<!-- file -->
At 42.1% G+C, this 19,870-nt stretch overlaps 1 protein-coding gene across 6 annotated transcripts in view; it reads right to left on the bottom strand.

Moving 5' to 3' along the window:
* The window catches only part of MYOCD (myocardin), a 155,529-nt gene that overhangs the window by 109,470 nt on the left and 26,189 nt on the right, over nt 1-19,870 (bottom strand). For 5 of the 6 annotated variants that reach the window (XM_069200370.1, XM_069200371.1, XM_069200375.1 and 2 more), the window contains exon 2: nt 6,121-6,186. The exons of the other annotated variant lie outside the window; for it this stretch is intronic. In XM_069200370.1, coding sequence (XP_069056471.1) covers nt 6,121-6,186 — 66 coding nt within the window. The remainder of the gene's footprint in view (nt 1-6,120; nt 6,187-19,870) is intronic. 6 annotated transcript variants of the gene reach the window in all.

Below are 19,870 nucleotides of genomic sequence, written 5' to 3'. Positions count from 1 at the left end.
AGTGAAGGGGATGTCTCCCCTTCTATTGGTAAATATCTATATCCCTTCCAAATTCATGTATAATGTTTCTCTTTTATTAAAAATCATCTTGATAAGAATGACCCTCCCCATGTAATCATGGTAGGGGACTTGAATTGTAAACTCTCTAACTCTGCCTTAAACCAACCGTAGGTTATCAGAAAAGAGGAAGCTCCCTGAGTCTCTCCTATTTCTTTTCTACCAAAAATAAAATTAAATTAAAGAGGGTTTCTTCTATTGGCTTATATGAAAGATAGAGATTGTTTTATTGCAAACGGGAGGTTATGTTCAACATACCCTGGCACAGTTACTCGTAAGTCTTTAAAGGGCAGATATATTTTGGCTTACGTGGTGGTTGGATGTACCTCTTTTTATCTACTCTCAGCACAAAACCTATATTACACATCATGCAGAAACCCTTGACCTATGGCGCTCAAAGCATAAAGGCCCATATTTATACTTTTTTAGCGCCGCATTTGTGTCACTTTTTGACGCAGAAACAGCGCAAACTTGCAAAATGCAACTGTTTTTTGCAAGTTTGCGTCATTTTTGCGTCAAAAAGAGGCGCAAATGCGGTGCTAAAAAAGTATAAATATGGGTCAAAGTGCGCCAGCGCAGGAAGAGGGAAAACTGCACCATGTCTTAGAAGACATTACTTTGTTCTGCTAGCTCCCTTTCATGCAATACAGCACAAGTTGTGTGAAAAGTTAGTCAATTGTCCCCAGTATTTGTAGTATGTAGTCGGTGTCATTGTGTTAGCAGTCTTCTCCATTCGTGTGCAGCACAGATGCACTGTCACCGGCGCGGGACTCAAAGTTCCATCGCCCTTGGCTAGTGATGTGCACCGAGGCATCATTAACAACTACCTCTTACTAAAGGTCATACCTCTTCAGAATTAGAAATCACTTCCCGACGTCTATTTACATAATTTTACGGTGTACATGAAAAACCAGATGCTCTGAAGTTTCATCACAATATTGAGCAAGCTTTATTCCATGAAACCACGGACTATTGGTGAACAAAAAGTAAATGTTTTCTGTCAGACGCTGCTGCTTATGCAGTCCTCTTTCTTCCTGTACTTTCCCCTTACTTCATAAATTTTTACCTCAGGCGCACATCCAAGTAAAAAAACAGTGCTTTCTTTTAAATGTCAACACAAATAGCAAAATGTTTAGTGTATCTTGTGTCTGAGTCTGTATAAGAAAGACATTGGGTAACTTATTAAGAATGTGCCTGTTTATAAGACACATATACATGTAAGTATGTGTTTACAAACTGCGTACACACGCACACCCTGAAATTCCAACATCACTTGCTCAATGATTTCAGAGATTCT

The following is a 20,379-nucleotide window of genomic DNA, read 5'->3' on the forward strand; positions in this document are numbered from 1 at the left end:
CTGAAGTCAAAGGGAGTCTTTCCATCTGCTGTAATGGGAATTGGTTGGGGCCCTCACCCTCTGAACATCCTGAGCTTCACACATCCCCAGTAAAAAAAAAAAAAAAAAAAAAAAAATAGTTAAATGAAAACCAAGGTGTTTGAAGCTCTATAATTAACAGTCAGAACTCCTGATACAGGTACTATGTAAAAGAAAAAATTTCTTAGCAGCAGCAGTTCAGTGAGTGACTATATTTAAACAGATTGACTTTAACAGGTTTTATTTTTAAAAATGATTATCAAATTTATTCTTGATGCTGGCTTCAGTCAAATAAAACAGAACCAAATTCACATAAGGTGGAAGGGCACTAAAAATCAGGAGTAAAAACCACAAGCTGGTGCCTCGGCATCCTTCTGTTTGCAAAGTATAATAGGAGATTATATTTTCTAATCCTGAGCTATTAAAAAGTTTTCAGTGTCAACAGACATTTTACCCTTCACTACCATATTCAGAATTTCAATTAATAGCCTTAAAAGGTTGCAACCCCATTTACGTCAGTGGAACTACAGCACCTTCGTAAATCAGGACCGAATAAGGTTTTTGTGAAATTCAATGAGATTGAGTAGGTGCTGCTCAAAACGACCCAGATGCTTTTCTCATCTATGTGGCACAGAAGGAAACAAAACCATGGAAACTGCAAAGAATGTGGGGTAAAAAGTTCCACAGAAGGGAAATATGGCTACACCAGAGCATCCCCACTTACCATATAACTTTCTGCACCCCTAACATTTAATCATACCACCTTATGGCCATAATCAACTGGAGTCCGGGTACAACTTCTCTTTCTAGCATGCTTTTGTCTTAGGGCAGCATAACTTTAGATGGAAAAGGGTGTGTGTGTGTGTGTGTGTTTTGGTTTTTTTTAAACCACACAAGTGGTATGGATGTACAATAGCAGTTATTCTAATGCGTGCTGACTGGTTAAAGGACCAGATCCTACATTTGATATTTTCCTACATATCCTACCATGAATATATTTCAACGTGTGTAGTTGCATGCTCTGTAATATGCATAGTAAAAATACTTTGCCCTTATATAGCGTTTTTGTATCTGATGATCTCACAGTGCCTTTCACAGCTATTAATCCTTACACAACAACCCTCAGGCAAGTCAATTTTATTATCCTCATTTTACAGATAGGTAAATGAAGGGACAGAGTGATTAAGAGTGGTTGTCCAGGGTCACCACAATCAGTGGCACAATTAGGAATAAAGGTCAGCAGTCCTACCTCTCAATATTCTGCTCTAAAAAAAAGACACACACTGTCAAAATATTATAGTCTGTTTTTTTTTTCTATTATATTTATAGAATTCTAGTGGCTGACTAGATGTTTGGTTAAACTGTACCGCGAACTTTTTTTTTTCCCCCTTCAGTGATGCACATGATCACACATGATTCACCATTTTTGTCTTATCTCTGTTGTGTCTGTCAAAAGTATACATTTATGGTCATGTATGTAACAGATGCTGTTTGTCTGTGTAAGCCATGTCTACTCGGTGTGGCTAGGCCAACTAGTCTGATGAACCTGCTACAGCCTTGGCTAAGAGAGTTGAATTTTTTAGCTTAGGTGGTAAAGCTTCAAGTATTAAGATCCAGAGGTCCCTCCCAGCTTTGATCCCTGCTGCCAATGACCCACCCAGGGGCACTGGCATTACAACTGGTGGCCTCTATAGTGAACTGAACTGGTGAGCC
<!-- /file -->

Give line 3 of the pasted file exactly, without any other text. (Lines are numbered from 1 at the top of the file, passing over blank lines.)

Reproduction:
* The window catches only part of MYOCD (myocardin), a 155,529-nt gene that overhangs the window by 109,470 nt on the left and 26,189 nt on the right, over nt 1-19,870 (bottom strand). For 5 of the 6 annotated variants that reach the window (XM_069200370.1, XM_069200371.1, XM_069200375.1 and 2 more), the window contains exon 2: nt 6,121-6,186. The exons of the other annotated variant lie outside the window; for it this stretch is intronic. In XM_069200370.1, coding sequence (XP_069056471.1) covers nt 6,121-6,186 — 66 coding nt within the window. The remainder of the gene's footprint in view (nt 1-6,120; nt 6,187-19,870) is intronic. 6 annotated transcript variants of the gene reach the window in all.